Any high fantasy really. And I'm not just talking about a story involving dragons. Recently I've felt a lot of the high fantasy is too Tolkien-esque and I can figure out the end from the first paragraph. The main character, Drake, is presented with a situation that tests everything he believes in. I was really worried that he was going to mak It has been some time since I last read a young adult high fantasy. I was really worried that he was going to make what I deemed to be the wrong choice but he came through in the end and from that moment I knew I would enjoy reading about this character.

He's so human in his thoughts and emotions and there are times I just wanted to beat Drake over the head to get him to see the choice but he pulls through in some way or another. This book includes a couple of dwarfs. Since Tolkien's time this race has become predictable. My favorite character in the book is Bellor, the senior dwarf. Paul Genesse gives us what we expect but puts a whole new spin on it.

I am looking forward to reading the sequel. This book is geared towards young adult and while there is one scene where seduction is attempted it didn't bother me. First because nothing is described and second because the reasoning behind the final decision is something I agree with. I really enjoyed this book and it kept my attention to the very end. In fact I am glad the sequel is currently sitting on my shelf. Dec 05, Nihonjoe rated it liked it Shelves: fantasy , almost-ya-but-too-adult. I really liked the world in this book. It was very well fleshed-out and interesting.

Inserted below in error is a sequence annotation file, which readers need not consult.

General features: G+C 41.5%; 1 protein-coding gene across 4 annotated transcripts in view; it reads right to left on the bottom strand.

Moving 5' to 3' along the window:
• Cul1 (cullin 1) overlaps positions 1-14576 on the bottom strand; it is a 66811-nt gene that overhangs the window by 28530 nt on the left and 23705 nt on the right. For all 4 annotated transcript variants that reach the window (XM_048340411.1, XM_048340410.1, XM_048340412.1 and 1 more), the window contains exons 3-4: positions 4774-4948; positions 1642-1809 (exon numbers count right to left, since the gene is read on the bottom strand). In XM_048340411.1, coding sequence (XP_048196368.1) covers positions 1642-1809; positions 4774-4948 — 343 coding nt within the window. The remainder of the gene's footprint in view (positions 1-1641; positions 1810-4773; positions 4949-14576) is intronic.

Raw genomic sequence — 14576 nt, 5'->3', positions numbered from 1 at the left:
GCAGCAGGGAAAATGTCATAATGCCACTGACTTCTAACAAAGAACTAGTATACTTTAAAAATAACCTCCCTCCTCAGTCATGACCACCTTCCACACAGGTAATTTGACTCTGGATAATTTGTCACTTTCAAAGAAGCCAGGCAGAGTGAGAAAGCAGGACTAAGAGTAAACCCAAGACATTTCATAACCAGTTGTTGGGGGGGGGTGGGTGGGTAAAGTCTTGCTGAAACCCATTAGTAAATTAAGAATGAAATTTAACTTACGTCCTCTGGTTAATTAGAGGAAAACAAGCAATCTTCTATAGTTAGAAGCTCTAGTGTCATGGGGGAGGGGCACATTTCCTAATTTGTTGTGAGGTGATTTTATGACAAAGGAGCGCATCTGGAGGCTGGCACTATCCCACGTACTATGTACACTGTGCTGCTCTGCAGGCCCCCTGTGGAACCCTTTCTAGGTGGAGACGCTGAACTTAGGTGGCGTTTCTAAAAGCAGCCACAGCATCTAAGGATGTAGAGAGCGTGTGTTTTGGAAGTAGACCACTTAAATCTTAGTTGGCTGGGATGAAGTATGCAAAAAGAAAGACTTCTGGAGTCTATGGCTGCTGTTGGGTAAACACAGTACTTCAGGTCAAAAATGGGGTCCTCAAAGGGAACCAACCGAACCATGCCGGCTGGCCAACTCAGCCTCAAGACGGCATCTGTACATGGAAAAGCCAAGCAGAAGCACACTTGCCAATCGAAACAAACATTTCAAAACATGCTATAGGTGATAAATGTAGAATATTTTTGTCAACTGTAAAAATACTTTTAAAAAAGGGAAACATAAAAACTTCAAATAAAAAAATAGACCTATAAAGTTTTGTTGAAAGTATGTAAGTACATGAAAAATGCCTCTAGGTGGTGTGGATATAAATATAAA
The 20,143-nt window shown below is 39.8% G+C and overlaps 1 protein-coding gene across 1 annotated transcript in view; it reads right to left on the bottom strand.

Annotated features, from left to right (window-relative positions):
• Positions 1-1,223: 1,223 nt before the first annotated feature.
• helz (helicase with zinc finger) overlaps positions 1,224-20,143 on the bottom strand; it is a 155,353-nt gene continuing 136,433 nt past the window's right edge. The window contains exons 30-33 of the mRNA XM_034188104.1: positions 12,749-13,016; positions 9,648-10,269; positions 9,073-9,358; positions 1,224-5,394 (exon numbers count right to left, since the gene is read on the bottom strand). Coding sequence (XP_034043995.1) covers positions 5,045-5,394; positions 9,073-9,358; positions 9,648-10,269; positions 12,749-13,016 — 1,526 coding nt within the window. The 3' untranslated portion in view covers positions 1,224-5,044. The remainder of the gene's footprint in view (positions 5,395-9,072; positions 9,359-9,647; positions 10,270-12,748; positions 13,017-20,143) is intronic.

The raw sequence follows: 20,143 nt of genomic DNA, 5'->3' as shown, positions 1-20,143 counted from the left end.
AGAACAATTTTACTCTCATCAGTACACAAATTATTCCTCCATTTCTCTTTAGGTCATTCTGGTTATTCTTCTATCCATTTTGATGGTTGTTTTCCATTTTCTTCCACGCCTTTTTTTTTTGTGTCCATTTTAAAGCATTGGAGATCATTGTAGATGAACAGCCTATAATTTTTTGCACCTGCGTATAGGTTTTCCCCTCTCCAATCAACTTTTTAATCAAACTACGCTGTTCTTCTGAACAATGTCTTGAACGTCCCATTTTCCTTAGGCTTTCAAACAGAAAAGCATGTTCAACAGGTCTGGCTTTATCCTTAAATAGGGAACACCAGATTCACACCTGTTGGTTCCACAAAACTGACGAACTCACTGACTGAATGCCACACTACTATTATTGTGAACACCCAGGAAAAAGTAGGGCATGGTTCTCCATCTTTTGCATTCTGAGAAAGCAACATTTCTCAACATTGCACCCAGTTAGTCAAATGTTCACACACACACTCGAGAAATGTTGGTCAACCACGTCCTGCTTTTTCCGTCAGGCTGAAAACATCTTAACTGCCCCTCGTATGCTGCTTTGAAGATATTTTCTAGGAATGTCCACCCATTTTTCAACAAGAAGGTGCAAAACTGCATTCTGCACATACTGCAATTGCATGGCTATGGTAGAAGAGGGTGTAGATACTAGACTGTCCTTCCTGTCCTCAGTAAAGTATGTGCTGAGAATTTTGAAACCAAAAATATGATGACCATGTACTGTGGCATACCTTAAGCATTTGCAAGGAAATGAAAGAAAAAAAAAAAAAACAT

Paul did a good job of making the world have depth and showing how different parts of it worked together. I also liked the main characters in the book. They were interesting and I cared about what happened to them. I did have issues with a few things, however. The flow of the story was a little stilted in places, and the emotions of the characters were very extreme and subject to change immediately.

There seemed I really liked the world in this book. There seemed to be little in the way of any moderate feelings, so that felt a little contrived to me. The changes in POV were also somewhat jarring, too. This book appears to have been targeting the young adult market based on how it was written, but these scenes clearly place it into the adult book market. This makes it harder to recommend the book to younger people because I'm not sure who it was written for. Had those scenes not been included or if they had been toned down a lot , it would have been fine as a young adult book.